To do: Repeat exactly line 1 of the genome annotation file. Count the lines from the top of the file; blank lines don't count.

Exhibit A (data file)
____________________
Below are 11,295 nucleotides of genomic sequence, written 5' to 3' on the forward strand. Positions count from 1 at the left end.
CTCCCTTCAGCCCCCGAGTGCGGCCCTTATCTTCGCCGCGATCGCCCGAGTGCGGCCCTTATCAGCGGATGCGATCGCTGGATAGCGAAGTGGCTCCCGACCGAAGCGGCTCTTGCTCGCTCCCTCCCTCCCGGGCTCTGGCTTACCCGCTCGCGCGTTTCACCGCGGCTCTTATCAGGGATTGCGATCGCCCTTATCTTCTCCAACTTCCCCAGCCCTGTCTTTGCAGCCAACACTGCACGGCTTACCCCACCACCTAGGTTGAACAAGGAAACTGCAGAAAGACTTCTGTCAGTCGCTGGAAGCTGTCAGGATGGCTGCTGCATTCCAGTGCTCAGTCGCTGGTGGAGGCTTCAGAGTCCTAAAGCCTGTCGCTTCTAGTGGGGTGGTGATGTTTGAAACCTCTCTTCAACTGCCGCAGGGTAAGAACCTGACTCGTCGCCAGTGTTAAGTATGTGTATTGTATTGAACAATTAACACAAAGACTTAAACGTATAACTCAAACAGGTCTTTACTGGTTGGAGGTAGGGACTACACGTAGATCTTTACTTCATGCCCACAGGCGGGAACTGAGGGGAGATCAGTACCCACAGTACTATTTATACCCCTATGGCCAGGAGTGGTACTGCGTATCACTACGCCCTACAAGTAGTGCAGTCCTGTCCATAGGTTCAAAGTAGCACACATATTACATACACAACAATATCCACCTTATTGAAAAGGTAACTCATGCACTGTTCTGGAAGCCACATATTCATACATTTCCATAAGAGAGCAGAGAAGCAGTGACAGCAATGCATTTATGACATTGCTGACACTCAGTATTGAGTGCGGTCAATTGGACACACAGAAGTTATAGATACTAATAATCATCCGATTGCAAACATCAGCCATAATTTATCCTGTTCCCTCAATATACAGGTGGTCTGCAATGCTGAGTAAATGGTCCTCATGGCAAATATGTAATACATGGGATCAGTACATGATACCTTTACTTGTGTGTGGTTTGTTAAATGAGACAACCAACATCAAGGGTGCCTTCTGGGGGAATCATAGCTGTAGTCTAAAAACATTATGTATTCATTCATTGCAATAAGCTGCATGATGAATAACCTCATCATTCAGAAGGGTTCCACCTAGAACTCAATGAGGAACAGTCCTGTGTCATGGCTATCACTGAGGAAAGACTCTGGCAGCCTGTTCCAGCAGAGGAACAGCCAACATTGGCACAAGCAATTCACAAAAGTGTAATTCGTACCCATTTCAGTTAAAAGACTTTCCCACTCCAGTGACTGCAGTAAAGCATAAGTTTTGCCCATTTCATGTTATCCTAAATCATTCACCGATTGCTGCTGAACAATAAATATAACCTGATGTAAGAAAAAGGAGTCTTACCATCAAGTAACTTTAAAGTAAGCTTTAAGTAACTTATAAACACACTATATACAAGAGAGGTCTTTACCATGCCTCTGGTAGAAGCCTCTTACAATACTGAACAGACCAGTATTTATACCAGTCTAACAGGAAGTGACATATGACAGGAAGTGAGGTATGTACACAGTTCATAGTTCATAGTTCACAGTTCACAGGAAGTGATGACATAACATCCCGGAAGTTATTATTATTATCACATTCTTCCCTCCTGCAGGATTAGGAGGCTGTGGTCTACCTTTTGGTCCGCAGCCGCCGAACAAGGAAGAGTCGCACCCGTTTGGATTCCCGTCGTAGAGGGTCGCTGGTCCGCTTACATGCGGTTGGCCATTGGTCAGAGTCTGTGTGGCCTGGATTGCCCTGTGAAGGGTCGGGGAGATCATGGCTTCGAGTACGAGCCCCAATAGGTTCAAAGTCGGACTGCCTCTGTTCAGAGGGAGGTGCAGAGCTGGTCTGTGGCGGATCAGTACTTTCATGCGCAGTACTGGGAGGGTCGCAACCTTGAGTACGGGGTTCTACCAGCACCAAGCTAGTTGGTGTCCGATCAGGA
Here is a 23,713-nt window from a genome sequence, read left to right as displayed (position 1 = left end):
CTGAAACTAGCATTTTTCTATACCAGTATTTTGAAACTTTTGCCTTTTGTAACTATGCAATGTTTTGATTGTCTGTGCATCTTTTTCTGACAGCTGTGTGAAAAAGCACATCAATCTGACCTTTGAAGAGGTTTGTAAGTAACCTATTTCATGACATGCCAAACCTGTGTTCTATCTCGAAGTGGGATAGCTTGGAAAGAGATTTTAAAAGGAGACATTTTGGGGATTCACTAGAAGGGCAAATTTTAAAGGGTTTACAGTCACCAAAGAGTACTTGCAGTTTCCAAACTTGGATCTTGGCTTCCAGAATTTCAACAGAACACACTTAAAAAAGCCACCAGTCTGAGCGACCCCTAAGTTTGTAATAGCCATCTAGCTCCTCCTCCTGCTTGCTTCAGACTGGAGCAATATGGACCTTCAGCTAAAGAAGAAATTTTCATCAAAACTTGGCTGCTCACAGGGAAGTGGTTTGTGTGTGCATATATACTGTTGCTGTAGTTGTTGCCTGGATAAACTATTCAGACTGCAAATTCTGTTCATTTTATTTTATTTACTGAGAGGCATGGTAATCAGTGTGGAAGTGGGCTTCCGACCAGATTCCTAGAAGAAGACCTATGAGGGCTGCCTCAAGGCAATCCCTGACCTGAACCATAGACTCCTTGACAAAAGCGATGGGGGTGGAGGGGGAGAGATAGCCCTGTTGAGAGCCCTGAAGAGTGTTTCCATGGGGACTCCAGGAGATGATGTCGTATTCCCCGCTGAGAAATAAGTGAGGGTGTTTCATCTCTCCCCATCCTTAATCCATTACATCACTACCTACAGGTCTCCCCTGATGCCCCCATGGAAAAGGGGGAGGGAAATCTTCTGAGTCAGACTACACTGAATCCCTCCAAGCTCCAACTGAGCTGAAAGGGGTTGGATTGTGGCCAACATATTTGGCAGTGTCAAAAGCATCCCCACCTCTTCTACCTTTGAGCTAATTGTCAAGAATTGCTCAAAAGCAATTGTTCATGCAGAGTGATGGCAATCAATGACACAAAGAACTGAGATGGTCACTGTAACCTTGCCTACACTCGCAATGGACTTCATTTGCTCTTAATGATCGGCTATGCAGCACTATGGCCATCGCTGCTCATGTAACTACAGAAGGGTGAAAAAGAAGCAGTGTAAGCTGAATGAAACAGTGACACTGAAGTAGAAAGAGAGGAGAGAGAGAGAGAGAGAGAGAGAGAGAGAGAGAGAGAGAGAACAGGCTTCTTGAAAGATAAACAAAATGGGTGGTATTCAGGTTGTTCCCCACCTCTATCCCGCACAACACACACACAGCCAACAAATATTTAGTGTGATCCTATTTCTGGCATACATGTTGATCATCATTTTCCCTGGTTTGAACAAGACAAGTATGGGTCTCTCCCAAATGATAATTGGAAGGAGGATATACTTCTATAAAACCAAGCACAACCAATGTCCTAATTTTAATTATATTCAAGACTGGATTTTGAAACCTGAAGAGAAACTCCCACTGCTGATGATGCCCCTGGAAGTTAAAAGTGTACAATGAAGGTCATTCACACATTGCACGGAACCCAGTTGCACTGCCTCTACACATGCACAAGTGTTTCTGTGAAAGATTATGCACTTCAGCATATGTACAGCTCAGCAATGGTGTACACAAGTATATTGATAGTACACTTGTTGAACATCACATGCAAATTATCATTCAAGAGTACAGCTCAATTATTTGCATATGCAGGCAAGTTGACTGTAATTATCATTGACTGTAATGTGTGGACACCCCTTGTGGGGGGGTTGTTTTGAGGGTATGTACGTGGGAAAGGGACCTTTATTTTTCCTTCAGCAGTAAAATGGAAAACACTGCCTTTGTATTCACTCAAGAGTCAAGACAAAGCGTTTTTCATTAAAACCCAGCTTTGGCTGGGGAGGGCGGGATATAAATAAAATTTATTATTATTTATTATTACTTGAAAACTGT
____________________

Below are 11,295 nucleotides of genomic sequence, written 5' to 3' on the forward strand. Positions count from 1 at the left end.